- The press release body copy should be compact. Avoid using very long sentences and paragraphs. Avoid repetition and overuse of fancy language and jargon. Strive for simplicity, and no wasted words.
- The first paragraph (two to three sentences) should sum up the press release, and the additional content must elaborate it. In a fast-paced world, neither journalists, nor other readers, would read the entire press release if the start of the article didn't generate interest.
- Deal with actual facts –– events, products, services, people, targets, goals, plans, projects. Try to provide maximum use of concrete facts. This is news. A simple method for writing an effective press release is to make a list of following clarifications: Who, what, when, where, why, and how.
Communicate the "5 Ws" (and the H) clearly. Who, what, when, where, why ––and how–– should tell the reader everything they need to know. Consider the checklist in context with the points below, using the example above to generate our press release:
- Who is this about? Carpren Publishing.
- What is the actual news? Carpren Publishing is releasing a book.
- When does this even happen? Tomorrow.
- Where does this even take place? In all major markets, tomorrow.
- Why this is news? It was written by renowned author, Arcy Kay.
- How is this happening? The main event is at a book signing in Chicago, followed by a book tour to all the major metropolitan areas. With the basics defined, fill in the gaps with information about the people, products, items, dates and other things related with the news.If your company is not the main subject of the news, but is the source of the press release, make it clear in the body.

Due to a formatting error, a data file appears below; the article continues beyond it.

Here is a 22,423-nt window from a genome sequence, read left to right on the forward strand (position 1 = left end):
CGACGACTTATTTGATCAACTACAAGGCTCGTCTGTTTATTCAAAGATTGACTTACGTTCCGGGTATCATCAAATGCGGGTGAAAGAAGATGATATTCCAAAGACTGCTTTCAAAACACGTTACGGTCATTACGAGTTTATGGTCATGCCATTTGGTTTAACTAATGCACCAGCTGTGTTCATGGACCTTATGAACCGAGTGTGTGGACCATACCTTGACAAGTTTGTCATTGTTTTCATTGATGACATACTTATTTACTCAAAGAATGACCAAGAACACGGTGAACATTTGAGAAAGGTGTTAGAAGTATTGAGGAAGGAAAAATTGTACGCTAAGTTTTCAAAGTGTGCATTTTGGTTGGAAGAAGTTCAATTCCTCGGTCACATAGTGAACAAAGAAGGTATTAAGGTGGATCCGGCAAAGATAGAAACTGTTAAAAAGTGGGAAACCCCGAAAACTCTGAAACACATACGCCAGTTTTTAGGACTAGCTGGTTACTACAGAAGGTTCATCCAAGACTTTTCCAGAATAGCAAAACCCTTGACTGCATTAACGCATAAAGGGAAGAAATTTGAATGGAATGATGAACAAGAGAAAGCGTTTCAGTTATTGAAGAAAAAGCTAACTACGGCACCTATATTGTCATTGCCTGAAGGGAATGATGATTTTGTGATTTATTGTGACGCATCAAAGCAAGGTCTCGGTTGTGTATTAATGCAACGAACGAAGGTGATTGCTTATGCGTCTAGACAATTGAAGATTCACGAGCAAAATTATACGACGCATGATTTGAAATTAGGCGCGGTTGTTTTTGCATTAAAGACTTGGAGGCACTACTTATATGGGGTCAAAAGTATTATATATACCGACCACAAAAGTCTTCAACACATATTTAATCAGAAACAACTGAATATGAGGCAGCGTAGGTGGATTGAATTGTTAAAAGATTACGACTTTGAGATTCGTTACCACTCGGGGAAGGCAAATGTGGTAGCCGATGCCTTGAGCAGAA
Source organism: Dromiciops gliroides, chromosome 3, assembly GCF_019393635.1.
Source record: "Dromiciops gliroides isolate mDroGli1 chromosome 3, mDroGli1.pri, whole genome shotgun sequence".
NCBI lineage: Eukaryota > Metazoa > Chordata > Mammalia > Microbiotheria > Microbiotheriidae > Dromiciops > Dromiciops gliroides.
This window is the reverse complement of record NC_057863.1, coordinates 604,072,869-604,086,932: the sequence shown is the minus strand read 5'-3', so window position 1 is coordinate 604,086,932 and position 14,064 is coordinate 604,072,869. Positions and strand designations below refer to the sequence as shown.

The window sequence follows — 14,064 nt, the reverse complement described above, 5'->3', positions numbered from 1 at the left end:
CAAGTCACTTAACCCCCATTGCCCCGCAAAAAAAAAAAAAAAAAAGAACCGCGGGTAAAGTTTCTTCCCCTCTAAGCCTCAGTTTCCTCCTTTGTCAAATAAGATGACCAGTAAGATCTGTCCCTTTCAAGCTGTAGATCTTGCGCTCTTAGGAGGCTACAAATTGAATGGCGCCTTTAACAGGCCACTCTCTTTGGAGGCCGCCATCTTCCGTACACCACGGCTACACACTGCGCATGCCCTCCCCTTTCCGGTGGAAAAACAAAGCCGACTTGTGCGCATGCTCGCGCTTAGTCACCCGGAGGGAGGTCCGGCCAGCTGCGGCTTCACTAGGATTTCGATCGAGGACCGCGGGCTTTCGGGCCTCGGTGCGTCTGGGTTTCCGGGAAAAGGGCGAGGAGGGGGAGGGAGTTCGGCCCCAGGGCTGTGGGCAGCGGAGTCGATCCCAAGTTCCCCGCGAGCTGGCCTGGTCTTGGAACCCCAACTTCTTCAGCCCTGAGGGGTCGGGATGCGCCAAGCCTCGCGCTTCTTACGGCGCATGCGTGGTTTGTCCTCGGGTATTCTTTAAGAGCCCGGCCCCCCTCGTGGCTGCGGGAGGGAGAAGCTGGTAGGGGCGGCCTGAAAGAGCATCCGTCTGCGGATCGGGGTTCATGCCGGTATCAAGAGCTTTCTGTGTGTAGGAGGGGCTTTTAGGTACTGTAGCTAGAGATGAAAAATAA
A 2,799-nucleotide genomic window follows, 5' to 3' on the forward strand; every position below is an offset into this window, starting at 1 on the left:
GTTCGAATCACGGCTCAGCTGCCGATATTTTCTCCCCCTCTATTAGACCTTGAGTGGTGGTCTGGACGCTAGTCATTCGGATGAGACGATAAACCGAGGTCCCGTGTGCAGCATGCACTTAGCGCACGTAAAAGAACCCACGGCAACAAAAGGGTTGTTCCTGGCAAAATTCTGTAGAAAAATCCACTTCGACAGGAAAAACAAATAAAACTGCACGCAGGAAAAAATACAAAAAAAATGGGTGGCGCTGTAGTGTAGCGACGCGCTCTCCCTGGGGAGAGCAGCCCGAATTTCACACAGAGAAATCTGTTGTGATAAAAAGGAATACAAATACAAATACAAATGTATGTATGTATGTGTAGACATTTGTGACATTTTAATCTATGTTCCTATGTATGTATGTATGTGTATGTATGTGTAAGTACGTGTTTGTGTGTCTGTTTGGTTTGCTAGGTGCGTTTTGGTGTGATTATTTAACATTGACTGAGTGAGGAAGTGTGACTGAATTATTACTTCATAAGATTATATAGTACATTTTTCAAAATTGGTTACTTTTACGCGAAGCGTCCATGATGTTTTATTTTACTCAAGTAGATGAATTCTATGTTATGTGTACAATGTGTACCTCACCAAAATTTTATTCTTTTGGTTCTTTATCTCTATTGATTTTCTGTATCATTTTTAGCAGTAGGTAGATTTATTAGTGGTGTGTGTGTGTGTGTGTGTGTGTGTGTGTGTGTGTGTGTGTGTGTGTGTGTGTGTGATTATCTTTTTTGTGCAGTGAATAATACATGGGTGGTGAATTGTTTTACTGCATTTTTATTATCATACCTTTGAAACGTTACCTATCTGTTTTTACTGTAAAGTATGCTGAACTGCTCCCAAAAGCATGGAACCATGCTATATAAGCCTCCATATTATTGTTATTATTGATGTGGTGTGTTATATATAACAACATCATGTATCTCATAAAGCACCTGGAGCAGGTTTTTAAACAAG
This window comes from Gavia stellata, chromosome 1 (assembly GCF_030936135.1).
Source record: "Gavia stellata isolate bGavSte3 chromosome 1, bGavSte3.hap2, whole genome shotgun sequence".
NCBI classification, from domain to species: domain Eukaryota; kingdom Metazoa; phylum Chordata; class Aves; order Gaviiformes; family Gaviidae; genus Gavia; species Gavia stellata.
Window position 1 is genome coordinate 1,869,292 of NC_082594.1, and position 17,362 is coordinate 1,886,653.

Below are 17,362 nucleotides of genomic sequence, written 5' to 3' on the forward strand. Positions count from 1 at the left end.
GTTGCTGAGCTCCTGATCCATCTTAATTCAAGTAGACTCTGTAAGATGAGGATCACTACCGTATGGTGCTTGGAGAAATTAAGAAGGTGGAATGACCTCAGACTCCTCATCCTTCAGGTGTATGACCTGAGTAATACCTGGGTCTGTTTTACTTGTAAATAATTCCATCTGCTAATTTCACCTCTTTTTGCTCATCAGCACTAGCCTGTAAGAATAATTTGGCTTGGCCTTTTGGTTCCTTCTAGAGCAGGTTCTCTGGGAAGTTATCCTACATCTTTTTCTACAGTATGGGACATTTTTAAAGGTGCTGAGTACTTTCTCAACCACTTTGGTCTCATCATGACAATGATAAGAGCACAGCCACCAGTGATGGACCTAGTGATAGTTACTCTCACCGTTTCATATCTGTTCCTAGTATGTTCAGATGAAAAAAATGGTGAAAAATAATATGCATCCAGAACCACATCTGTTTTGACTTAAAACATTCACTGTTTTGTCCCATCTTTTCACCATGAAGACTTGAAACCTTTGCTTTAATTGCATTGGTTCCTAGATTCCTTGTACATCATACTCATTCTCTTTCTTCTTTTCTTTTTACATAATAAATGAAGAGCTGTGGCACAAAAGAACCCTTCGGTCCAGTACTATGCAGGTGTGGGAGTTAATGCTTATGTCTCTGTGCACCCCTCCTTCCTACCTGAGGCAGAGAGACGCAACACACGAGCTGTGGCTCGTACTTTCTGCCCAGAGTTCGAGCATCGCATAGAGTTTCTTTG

- Keep it short and to the point. If you are sending a hard copy, the text should be double-spaced.
- The more newsworthy you make the press release copy, the better the chances of it being selected by a journalist for reporting. Find out what "newsworthy" means to a given market and use this knowledge to hook the editor or reporter.
Make it clean, crisp, and applicable to your audience. Odds are whoever you sent your press release to has a dozen just like it in his/her inbox just waiting to be ignored. If you want yours to be chosen, it's got to be good. Not only does it have to be good, but it has to be as close to "ready for press" as possible.
- When an editor looks at your piece, he/she is thinking, from the first second, about how long it's going to take them to get it to print. If your work is full of errors, lacking content, or just needs to be revived, they're not going to waste their time. So make sure you have good grammar, all the basics, and have something to write about.
- Why should these people care what you have to say? If you're sending it to the right audience, it'll be obvious. If you're not, well, why are you wasting your time? Give the right people a piece of news (news, not advertising) and you're on the right track.
- They'll care more if you send it in the morning. That gives them time to pad your piece into what they're already working on. Be considerate.